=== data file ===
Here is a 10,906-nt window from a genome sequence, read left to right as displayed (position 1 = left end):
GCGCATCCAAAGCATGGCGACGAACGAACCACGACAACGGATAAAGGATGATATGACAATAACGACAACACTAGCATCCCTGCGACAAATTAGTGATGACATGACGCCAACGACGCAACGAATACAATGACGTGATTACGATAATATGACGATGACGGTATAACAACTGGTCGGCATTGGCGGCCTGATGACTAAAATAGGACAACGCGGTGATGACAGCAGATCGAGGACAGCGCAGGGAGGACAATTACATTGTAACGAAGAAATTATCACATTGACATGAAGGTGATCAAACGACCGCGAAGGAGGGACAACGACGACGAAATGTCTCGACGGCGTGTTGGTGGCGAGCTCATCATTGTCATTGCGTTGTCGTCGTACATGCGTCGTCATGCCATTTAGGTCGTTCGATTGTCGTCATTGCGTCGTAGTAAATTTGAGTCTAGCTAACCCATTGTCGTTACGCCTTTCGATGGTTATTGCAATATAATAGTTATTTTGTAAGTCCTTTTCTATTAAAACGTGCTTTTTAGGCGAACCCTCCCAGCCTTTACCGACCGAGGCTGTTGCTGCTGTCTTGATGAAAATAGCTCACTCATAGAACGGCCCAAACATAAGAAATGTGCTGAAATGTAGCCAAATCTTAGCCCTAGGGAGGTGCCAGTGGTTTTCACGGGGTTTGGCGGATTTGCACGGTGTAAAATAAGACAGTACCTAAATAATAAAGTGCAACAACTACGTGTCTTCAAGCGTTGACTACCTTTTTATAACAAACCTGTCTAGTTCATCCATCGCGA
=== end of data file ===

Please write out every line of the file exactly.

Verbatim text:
Here is a 10,906-nt window from a genome sequence, read left to right as displayed (position 1 = left end):
GCGCATCCAAAGCATGGCGACGAACGAACCACGACAACGGATAAAGGATGATATGACAATAACGACAACACTAGCATCCCTGCGACAAATTAGTGATGACATGACGCCAACGACGCAACGAATACAATGACGTGATTACGATAATATGACGATGACGGTATAACAACTGGTCGGCATTGGCGGCCTGATGACTAAAATAGGACAACGCGGTGATGACAGCAGATCGAGGACAGCGCAGGGAGGACAATTACATTGTAACGAAGAAATTATCACATTGACATGAAGGTGATCAAACGACCGCGAAGGAGGGACAACGACGACGAAATGTCTCGACGGCGTGTTGGTGGCGAGCTCATCATTGTCATTGCGTTGTCGTCGTACATGCGTCGTCATGCCATTTAGGTCGTTCGATTGTCGTCATTGCGTCGTAGTAAATTTGAGTCTAGCTAACCCATTGTCGTTACGCCTTTCGATGGTTATTGCAATATAATAGTTATTTTGTAAGTCCTTTTCTATTAAAACGTGCTTTTTAGGCGAACCCTCCCAGCCTTTACCGACCGAGGCTGTTGCTGCTGTCTTGATGAAAATAGCTCACTCATAGAACGGCCCAAACATAAGAAATGTGCTGAAATGTAGCCAAATCTTAGCCCTAGGGAGGTGCCAGTGGTTTTCACGGGGTTTGGCGGATTTGCACGGTGTAAAATAAGACAGTACCTAAATAATAAAGTGCAACAACTACGTGTCTTCAAGCGTTGACTACCTTTTTATAACAAACCTGTCTAGTTCATCCATCGCGA